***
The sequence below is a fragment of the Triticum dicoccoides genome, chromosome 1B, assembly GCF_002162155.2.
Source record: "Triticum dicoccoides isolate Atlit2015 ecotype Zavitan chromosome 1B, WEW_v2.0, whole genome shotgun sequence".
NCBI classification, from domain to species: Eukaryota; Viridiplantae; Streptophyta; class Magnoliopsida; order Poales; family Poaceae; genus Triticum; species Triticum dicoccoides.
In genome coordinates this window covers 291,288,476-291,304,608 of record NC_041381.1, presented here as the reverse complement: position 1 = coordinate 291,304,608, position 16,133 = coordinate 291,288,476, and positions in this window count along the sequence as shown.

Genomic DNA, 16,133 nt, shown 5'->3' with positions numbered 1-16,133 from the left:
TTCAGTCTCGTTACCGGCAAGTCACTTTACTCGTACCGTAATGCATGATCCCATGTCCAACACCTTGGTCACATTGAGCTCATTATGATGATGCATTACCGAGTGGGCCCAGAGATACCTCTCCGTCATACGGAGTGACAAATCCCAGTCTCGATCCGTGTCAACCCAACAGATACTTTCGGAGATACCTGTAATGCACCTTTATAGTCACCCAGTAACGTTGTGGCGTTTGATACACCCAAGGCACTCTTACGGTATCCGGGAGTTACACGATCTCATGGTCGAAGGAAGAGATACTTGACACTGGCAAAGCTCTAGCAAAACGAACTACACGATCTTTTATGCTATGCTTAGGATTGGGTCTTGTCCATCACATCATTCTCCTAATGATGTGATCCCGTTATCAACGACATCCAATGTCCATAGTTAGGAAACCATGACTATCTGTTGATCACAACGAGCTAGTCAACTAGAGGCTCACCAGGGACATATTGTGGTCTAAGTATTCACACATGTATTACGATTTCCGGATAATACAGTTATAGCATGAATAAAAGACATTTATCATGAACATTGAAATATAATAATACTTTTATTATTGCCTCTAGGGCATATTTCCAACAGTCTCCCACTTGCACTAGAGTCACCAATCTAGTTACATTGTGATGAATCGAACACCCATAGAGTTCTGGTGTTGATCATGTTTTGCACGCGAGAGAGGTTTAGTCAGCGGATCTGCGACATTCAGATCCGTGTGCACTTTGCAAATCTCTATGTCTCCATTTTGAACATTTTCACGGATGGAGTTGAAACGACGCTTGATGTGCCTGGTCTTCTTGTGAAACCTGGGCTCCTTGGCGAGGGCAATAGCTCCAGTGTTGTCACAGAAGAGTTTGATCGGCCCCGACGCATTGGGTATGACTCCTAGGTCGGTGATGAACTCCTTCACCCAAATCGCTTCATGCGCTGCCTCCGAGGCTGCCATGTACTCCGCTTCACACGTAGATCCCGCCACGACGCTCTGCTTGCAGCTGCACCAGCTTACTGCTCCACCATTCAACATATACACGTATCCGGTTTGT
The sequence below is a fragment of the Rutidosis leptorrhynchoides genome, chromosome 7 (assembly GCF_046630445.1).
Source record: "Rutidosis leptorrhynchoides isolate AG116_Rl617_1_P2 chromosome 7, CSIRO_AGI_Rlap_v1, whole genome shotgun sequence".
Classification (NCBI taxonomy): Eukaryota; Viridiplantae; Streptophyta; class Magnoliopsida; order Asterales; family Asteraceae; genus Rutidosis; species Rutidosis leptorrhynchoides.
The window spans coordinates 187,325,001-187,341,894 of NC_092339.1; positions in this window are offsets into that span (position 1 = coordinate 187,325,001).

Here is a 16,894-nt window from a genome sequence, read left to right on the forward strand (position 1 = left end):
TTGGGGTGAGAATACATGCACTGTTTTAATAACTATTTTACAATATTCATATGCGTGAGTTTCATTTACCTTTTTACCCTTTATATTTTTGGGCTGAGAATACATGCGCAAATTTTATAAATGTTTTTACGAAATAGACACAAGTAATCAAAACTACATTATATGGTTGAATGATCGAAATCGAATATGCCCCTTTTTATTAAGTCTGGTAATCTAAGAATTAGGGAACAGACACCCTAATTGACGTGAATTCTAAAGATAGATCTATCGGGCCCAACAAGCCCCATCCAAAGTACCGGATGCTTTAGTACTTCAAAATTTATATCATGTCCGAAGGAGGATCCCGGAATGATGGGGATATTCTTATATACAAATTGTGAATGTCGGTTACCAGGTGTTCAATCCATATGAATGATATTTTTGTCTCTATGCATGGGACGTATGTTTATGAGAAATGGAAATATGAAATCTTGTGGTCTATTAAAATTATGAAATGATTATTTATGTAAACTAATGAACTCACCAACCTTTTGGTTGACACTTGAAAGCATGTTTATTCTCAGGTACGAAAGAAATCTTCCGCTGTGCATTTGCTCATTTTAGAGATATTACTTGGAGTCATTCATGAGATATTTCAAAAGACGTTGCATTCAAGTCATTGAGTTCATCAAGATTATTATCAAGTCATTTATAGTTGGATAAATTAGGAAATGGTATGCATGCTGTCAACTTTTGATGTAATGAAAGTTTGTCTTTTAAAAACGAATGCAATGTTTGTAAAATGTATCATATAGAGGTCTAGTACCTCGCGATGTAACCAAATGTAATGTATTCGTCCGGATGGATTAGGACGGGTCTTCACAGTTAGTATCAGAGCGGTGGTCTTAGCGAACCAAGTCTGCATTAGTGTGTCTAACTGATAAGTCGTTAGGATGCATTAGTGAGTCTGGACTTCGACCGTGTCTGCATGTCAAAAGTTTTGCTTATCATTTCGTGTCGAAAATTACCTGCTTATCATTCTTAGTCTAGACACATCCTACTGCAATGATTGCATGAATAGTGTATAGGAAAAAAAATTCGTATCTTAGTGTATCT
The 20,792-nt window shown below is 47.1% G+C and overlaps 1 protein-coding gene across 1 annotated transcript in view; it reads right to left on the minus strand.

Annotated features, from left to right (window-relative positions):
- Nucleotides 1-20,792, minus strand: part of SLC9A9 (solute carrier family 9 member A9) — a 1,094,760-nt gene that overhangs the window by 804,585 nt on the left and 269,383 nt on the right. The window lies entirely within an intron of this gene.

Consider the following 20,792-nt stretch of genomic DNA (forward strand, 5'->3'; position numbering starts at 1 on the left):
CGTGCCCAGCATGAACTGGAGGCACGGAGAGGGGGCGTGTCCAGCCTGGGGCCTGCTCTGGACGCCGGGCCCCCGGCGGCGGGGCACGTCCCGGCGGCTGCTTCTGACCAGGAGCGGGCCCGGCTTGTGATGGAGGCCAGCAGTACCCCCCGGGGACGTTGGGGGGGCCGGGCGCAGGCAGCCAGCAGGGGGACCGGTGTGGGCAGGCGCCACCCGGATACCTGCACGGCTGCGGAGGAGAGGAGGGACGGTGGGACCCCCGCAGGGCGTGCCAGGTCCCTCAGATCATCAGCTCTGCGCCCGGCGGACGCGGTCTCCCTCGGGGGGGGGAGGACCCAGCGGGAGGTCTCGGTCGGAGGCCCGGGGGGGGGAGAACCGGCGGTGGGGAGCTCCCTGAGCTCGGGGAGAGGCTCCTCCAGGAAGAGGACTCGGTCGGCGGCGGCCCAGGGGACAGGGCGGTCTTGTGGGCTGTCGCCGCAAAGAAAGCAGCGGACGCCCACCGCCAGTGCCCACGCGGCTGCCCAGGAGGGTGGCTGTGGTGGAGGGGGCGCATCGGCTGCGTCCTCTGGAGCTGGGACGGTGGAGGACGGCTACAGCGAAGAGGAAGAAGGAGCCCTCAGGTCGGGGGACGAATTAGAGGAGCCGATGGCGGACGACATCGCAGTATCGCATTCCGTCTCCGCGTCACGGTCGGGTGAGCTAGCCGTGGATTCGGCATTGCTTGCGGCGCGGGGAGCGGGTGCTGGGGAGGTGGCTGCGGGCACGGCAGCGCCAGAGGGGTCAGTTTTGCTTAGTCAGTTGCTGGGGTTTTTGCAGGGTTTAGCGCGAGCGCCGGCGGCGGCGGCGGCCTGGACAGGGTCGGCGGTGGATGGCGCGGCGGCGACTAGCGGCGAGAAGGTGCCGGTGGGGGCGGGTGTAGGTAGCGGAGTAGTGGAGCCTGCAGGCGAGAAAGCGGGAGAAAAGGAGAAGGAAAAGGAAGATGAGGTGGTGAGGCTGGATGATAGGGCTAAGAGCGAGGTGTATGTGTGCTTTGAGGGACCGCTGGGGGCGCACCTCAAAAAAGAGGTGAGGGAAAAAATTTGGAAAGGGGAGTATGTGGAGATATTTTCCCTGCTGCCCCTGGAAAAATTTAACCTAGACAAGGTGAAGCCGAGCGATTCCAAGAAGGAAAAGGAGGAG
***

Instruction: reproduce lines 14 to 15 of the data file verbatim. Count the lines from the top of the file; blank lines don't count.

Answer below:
Annotated features, from left to right (window-relative positions):
- Nucleotides 1-20,792, minus strand: part of SLC9A9 (solute carrier family 9 member A9) — a 1,094,760-nt gene that overhangs the window by 804,585 nt on the left and 269,383 nt on the right. The window lies entirely within an intron of this gene.